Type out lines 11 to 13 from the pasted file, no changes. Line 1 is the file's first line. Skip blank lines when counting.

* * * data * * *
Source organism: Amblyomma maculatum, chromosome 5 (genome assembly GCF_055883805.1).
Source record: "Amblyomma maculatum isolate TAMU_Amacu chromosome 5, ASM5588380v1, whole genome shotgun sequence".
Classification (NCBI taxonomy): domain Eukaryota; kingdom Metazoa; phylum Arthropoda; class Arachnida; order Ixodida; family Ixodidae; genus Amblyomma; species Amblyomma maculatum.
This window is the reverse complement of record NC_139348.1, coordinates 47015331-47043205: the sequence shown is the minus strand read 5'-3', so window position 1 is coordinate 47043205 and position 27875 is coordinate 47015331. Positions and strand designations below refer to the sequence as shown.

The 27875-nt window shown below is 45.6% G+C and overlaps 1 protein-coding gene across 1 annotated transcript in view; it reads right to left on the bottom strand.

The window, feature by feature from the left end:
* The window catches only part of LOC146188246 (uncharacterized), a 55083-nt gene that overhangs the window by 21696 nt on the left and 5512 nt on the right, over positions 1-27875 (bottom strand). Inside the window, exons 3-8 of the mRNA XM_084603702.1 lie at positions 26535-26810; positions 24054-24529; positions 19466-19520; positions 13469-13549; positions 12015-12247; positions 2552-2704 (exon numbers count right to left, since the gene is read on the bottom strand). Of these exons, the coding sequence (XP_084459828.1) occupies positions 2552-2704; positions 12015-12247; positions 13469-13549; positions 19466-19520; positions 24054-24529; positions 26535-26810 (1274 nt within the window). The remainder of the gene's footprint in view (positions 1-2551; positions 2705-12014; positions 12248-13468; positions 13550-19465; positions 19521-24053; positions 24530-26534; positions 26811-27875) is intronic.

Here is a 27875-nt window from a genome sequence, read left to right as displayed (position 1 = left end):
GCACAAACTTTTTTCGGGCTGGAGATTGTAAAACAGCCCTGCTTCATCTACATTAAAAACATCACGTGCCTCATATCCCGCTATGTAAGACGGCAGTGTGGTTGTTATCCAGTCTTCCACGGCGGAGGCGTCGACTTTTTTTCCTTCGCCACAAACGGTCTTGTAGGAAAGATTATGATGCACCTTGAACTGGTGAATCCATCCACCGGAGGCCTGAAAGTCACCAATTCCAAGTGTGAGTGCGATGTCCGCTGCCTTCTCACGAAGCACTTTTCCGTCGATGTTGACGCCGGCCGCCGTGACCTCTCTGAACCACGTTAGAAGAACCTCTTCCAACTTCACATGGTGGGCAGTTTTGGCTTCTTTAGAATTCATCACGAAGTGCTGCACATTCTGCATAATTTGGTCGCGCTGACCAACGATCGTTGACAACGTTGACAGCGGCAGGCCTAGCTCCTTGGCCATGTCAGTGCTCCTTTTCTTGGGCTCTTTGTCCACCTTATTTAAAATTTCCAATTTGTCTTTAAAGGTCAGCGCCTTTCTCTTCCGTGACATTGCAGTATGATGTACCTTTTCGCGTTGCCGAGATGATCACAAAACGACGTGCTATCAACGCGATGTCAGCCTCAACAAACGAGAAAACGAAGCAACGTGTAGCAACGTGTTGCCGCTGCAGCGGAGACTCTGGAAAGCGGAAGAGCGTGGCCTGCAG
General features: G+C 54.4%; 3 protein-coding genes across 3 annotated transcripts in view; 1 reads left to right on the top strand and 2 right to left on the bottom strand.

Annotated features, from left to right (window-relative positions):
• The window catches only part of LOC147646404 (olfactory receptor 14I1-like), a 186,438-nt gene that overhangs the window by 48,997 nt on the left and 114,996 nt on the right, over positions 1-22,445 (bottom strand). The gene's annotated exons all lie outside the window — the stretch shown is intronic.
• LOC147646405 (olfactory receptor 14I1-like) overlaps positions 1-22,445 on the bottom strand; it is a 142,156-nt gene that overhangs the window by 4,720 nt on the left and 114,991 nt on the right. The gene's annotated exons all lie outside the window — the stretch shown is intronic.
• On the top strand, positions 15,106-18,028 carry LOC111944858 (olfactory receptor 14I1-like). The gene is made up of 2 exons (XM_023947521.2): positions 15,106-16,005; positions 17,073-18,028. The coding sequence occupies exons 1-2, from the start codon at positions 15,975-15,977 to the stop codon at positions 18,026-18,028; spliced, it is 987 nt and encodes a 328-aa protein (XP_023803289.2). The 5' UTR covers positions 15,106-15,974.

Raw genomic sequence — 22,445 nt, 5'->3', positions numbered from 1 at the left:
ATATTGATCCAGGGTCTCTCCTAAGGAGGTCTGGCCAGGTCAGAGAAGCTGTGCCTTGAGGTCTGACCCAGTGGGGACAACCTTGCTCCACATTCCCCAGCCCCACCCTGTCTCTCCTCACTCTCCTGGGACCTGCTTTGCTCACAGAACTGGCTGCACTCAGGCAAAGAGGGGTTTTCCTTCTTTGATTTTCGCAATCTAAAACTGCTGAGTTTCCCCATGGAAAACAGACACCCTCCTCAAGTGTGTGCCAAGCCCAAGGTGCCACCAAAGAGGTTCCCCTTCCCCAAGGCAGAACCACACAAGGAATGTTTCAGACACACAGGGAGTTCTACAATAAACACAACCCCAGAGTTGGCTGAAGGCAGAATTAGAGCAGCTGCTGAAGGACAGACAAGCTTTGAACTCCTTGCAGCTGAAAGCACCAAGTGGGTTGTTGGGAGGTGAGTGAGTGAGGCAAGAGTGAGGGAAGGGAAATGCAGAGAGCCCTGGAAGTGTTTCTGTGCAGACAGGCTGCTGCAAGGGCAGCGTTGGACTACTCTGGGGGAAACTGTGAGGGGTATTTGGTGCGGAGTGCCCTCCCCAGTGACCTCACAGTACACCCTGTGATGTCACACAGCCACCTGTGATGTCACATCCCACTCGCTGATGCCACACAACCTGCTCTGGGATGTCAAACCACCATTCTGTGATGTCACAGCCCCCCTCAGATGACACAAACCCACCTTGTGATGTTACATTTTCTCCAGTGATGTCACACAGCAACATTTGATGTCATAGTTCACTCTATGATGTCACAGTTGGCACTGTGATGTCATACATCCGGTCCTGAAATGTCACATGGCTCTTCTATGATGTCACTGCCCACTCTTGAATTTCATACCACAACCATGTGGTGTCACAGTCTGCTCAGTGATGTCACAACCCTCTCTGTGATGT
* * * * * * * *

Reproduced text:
Annotated features, from left to right (window-relative positions):
• The window catches only part of LOC147646404 (olfactory receptor 14I1-like), a 186,438-nt gene that overhangs the window by 48,997 nt on the left and 114,996 nt on the right, over positions 1-22,445 (bottom strand). The gene's annotated exons all lie outside the window — the stretch shown is intronic.
• LOC147646405 (olfactory receptor 14I1-like) overlaps positions 1-22,445 on the bottom strand; it is a 142,156-nt gene that overhangs the window by 4,720 nt on the left and 114,991 nt on the right. The gene's annotated exons all lie outside the window — the stretch shown is intronic.